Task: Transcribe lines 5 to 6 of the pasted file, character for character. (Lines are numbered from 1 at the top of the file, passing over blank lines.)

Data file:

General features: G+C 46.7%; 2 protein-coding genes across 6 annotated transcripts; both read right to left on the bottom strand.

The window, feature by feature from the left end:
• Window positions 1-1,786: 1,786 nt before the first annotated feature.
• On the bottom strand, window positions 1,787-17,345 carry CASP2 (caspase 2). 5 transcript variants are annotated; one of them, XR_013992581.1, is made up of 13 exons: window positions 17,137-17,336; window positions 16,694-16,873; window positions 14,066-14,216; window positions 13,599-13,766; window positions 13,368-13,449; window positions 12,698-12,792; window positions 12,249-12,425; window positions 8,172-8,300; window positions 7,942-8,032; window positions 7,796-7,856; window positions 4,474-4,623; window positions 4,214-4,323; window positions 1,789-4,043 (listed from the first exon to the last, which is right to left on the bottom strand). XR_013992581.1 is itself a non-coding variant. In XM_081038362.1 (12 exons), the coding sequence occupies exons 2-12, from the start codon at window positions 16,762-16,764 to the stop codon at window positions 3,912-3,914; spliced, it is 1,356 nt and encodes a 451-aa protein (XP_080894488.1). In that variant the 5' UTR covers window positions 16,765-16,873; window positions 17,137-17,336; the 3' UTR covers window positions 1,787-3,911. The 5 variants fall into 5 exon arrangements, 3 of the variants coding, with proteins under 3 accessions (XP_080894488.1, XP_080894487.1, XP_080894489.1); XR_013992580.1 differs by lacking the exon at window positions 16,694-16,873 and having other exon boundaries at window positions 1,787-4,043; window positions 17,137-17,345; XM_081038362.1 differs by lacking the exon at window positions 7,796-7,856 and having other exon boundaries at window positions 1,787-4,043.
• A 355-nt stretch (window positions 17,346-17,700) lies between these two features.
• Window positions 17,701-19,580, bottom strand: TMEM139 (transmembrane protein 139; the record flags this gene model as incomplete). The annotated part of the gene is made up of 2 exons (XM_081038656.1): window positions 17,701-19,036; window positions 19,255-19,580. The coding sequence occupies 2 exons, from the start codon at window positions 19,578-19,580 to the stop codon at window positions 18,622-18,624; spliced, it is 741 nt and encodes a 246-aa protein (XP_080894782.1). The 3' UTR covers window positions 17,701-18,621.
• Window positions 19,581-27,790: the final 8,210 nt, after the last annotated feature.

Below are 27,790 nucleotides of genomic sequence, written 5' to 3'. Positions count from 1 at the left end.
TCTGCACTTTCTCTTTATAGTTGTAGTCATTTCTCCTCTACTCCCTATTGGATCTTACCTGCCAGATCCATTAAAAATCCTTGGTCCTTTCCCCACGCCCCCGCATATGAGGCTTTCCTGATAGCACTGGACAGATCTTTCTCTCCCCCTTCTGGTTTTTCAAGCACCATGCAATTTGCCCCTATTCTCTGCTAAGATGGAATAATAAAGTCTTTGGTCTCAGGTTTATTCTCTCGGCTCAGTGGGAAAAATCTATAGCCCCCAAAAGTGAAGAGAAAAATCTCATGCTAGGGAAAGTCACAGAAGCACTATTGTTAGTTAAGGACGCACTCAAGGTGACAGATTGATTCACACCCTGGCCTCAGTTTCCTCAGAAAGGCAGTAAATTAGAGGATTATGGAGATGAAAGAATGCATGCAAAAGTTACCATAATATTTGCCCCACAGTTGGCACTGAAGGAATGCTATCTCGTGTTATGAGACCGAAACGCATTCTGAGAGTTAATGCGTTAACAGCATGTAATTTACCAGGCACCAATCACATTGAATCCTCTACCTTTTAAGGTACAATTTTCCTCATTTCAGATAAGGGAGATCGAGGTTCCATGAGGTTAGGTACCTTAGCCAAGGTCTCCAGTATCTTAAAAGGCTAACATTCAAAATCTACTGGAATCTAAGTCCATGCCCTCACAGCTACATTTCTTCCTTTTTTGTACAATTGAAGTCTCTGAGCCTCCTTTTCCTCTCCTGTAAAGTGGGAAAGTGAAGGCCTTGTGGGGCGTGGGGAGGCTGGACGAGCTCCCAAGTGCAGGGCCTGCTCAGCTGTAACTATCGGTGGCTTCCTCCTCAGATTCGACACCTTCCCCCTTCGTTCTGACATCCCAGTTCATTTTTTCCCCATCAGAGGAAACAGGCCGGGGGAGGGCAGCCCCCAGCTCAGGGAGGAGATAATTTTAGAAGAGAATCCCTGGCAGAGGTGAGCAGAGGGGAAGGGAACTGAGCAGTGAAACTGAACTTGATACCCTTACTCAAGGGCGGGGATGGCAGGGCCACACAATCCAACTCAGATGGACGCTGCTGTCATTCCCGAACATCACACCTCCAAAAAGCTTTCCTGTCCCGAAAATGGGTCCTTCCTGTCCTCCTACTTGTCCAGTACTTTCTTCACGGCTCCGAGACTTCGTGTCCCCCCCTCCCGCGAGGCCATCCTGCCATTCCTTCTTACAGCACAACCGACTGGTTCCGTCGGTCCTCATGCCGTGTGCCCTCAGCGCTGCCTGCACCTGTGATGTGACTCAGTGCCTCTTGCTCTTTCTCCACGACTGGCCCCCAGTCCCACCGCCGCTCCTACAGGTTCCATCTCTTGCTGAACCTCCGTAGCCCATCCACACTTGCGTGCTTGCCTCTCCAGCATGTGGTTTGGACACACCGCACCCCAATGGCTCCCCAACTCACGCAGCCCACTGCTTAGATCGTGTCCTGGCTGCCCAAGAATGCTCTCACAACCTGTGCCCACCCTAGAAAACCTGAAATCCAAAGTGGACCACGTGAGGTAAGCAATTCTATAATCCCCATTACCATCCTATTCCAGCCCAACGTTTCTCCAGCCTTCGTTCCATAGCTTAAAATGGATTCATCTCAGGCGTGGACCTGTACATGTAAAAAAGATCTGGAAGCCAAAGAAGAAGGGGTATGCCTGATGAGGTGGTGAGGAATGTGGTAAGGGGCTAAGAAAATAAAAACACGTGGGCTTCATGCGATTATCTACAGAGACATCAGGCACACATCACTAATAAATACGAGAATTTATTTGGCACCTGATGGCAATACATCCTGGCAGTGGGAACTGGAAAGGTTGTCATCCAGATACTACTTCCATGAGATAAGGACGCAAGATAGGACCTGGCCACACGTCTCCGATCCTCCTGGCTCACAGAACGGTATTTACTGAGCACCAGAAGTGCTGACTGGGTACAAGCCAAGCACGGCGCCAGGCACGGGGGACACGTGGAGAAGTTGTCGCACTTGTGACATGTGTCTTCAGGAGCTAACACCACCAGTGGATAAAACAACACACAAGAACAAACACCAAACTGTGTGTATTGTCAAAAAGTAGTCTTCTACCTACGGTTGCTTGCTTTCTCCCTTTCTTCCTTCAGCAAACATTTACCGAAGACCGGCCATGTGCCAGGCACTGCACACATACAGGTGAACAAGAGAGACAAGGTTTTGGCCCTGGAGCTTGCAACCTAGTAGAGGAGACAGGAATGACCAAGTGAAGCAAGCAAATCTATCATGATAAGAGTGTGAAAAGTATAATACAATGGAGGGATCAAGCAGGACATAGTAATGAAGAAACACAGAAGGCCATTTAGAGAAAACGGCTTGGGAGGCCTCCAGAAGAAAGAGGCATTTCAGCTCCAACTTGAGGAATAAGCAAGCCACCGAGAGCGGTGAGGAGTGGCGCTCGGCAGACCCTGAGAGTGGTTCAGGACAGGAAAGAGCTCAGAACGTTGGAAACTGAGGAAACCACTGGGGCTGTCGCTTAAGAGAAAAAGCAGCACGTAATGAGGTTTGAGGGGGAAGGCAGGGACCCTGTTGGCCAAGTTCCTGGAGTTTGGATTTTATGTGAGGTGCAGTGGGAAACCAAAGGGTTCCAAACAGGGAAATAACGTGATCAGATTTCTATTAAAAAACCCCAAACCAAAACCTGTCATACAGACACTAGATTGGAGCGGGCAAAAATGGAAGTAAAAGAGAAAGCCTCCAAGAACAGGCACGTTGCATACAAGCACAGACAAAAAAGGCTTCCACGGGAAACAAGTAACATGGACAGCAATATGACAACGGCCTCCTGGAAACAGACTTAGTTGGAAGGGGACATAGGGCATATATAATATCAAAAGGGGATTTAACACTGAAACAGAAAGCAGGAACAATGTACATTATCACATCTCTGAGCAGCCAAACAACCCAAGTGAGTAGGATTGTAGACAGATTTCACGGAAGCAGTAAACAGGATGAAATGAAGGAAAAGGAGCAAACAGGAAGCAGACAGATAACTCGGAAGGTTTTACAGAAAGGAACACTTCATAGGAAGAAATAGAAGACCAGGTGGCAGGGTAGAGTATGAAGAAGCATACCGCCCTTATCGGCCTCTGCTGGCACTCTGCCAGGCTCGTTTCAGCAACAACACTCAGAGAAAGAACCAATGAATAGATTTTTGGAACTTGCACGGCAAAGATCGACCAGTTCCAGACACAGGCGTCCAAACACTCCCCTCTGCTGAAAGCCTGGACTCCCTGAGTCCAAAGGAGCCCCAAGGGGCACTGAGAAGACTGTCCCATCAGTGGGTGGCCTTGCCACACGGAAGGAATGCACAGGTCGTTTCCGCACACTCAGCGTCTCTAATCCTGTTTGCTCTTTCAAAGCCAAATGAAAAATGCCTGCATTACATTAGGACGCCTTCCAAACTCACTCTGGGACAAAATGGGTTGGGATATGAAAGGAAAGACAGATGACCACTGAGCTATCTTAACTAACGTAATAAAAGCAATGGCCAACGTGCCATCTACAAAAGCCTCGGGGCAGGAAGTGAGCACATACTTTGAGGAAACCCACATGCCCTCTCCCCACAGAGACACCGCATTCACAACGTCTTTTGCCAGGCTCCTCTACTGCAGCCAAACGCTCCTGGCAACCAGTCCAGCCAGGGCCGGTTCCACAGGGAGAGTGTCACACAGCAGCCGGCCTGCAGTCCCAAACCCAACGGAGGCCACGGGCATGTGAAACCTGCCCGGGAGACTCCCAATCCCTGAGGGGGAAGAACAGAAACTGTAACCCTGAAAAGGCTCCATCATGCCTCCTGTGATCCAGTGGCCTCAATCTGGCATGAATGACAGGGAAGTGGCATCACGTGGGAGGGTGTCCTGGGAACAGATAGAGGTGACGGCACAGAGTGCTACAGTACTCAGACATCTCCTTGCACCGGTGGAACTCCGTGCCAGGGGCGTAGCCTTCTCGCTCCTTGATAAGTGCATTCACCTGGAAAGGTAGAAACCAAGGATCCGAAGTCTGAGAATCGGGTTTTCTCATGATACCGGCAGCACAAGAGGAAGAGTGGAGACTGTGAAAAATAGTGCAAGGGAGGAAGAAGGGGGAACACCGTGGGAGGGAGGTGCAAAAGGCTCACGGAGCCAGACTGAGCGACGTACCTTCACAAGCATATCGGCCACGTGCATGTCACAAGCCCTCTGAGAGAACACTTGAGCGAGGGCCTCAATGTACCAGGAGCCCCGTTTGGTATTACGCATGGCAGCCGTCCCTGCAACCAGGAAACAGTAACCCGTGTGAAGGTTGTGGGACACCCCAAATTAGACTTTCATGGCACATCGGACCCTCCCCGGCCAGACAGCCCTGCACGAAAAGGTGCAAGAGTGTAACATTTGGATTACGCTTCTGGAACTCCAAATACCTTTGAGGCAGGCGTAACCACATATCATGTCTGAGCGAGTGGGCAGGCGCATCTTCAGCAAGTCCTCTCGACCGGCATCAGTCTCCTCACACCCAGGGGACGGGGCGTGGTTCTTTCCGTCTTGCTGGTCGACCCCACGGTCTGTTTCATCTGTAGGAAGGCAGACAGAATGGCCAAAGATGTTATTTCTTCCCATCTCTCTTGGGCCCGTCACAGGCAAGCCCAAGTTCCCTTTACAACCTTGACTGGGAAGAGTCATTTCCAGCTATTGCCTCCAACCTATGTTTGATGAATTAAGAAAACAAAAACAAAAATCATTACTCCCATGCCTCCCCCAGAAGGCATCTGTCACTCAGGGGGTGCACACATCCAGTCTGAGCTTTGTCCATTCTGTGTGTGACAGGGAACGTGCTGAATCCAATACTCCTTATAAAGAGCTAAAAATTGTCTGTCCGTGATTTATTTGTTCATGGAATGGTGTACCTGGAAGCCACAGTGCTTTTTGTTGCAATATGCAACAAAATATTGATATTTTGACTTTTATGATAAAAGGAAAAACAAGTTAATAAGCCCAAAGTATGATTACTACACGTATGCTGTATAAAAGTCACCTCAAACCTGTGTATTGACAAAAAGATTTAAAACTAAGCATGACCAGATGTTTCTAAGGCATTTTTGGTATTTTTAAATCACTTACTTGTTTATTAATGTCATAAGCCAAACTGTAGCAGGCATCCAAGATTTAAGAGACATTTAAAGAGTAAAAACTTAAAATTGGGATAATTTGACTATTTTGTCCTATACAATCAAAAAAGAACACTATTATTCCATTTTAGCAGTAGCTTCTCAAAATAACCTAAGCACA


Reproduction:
• A 355-nt stretch (window positions 17,346-17,700) lies between these two features.
• Window positions 17,701-19,580, bottom strand: TMEM139 (transmembrane protein 139; the record flags this gene model as incomplete). The annotated part of the gene is made up of 2 exons (XM_081038656.1): window positions 17,701-19,036; window positions 19,255-19,580. The coding sequence occupies 2 exons, from the start codon at window positions 19,578-19,580 to the stop codon at window positions 18,622-18,624; spliced, it is 741 nt and encodes a 246-aa protein (XP_080894782.1). The 3' UTR covers window positions 17,701-18,621.